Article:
Our Patient Care Program aims to eliminate preventable harms and unnecessary health care costs by meaningfully engaging patients and their families within a redesigned, supportive health care system. Redesigning health care means taking a systems approach to rethinking and re-engineering the complex delivery of care so that it functions as a coherent system rather than as fragmented and prone to errors. Redesigning requires a focus on technology, process and culture to improve the effectiveness and efficiency of care.
Redesigning also means that the system must focus on engaging the patient. We have all experienced, and too often suffered from, poor communications among health care professionals, hospital staff and patients and families. The doctor spoke in medical terms that were hard to understand; the patient didn’t feel comfortable asking a question. Communication begins with wishing to be understood—which means doctors and others in health care support patients and their families to be informed, make important decisions, and participate in their own care. In fact, research shows that when patients understand more, they make better decisions that improve their health, boost satisfaction and lower cost.
We will demonstrate our approach by partnering with others who also believe that our health care delivery system can, and should, change by having people and technologies work together to improve care.
We are taking these issues head on, beginning first in the ICU—where patients are most at risk to suffer from preventable harms, health care costs are among the highest and families, an invaluable yet untapped source of knowledge, often remain isolated. Eliminating preventable harms is not easy, but we believe that leaders who are the best at what they do can work together to produce the greatest solutions for our health care system. In partnership with Beth Israel Deaconess Medical Center and Massachusetts Institute of Technology, Brigham and Women’s Hospital, Johns Hopkins Medicine and Applied Physics Laboratory, and the University of California at San Francisco, we are redesigning how care is delivered in the ICU. These four academic medical centers and their partners are developing smarter tools and protocols to help ensure that patients and their families are engaged in their care, to promote communications and collaboration across the entire care team, and to identify potential harms with clear actions to prevent them—ultimately making care safer and more compassionate and helping reduce health care costs.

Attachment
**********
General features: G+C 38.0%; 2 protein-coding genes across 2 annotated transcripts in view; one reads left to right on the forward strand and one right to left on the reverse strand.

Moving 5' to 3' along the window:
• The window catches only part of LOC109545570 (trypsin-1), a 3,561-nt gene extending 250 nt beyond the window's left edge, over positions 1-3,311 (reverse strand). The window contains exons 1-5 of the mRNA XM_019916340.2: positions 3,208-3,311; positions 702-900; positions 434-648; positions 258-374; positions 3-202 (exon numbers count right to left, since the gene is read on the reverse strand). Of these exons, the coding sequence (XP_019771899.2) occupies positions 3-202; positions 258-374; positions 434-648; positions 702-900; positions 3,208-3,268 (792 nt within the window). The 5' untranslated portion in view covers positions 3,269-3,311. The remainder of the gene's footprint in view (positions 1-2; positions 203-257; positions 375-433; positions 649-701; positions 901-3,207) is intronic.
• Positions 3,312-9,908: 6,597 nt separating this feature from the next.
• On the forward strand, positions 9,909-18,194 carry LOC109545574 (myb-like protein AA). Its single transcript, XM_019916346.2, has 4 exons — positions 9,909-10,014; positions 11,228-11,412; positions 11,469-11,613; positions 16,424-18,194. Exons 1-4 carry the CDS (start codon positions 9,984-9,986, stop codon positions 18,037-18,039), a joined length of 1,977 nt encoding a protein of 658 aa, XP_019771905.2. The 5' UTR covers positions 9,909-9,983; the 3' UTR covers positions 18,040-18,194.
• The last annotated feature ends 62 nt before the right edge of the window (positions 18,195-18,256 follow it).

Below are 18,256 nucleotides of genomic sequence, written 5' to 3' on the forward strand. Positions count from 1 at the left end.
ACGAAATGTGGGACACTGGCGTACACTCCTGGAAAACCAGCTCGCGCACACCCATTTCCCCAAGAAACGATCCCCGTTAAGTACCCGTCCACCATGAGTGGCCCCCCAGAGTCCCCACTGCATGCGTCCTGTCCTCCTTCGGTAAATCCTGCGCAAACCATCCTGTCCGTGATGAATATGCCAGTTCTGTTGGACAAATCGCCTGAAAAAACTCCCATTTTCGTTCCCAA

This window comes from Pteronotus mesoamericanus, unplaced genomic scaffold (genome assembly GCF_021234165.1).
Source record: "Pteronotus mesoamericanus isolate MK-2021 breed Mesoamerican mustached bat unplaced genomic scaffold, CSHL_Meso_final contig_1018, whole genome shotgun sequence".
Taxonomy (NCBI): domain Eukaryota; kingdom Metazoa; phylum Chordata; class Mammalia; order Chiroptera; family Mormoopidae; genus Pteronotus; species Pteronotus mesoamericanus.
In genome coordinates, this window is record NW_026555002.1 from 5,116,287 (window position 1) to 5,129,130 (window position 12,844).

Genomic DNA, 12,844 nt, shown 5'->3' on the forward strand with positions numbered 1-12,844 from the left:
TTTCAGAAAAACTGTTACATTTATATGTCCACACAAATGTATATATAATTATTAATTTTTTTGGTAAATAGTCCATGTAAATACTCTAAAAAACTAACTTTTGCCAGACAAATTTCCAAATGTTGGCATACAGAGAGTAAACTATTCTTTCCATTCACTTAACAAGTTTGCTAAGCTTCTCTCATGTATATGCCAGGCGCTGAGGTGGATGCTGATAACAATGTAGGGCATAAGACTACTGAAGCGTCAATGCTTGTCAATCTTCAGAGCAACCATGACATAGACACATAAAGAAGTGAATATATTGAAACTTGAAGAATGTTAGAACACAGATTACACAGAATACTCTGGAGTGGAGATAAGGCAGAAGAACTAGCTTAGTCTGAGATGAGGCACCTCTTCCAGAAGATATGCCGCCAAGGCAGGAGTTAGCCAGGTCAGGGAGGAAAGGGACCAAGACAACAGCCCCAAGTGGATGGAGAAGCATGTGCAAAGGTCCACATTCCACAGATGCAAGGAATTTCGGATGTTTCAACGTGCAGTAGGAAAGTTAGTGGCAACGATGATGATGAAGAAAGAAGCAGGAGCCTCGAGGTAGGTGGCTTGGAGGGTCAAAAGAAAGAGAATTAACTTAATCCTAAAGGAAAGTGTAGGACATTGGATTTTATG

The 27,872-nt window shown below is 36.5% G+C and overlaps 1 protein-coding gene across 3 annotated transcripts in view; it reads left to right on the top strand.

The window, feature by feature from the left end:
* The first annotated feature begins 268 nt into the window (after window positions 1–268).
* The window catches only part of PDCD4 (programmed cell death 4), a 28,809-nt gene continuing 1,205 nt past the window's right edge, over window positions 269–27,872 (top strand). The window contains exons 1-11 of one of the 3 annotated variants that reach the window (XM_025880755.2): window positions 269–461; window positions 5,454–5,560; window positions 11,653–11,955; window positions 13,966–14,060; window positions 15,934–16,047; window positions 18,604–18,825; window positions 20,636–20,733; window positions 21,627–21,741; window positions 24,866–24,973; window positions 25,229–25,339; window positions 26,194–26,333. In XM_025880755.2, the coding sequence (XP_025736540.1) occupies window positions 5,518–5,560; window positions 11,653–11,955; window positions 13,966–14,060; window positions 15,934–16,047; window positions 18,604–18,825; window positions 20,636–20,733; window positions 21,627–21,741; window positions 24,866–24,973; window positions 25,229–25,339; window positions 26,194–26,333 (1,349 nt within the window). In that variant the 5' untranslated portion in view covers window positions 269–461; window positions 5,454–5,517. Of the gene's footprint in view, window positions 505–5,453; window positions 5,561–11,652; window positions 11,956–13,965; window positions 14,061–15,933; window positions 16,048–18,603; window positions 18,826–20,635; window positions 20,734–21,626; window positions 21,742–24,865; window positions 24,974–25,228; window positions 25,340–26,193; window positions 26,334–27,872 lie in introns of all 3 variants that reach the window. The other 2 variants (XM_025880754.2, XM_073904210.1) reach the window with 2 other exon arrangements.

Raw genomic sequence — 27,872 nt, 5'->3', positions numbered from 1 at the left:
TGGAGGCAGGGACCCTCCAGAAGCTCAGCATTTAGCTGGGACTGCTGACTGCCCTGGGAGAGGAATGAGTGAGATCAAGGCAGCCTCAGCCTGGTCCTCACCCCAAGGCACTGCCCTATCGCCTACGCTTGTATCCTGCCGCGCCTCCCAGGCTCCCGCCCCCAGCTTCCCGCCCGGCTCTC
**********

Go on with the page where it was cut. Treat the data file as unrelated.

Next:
For more than a decade we have focused on improving care for patients. Before the launch of the Patient Care Program in 2012, we created the Betty Irene Moore Nursing Initiative with the goals of addressing the nursing shortage and improving care in adult acute care hospitals in the San Francisco Bay Area and Greater Sacramento. Over the years, our efforts ensured a sufficiently large and well-prepared registered nurse workforce and expanded to implement evidence-based practices to reduce preventable harms and improve the transition of patients from hospital to home throughout the region. Collectively, our efforts have trained more than 2,500 nurses and other frontline clinicians and improved patient care in more than 80 percent of the region’s adult acute care hospitals.
In our commitment to build nursing leaders for the future, we launched the Betty Irene Moore School of Nursing at the University of California at Davis with $100 million dedicated to educate, train and prepare nurse leaders in new care models that will enhance and advance overall health care for generations to come.